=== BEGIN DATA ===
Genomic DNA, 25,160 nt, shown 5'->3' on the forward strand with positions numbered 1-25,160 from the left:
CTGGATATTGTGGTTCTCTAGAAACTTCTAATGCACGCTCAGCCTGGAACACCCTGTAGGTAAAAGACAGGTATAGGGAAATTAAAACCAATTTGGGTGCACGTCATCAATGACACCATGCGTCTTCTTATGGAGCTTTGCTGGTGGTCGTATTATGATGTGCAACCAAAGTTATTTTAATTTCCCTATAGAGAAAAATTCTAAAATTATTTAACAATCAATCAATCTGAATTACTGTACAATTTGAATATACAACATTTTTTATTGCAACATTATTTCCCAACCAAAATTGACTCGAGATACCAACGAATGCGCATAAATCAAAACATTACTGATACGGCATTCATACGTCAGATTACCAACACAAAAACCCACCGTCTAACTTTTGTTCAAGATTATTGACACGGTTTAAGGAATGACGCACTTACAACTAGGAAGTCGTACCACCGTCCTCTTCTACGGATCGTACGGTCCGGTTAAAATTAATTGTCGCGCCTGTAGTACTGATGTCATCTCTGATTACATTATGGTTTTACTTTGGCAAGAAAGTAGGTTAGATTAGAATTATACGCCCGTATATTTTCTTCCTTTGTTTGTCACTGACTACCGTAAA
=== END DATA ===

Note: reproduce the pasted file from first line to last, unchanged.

Genomic DNA, 25,160 nt, shown 5'->3' on the forward strand with positions numbered 1-25,160 from the left:
CTGGATATTGTGGTTCTCTAGAAACTTCTAATGCACGCTCAGCCTGGAACACCCTGTAGGTAAAAGACAGGTATAGGGAAATTAAAACCAATTTGGGTGCACGTCATCAATGACACCATGCGTCTTCTTATGGAGCTTTGCTGGTGGTCGTATTATGATGTGCAACCAAAGTTATTTTAATTTCCCTATAGAGAAAAATTCTAAAATTATTTAACAATCAATCAATCTGAATTACTGTACAATTTGAATATACAACATTTTTTATTGCAACATTATTTCCCAACCAAAATTGACTCGAGATACCAACGAATGCGCATAAATCAAAACATTACTGATACGGCATTCATACGTCAGATTACCAACACAAAAACCCACCGTCTAACTTTTGTTCAAGATTATTGACACGGTTTAAGGAATGACGCACTTACAACTAGGAAGTCGTACCACCGTCCTCTTCTACGGATCGTACGGTCCGGTTAAAATTAATTGTCGCGCCTGTAGTACTGATGTCATCTCTGATTACATTATGGTTTTACTTTGGCAAGAAAGTAGGTTAGATTAGAATTATACGCCCGTATATTTTCTTCCTTTGTTTGTCACTGACTACCGTAAA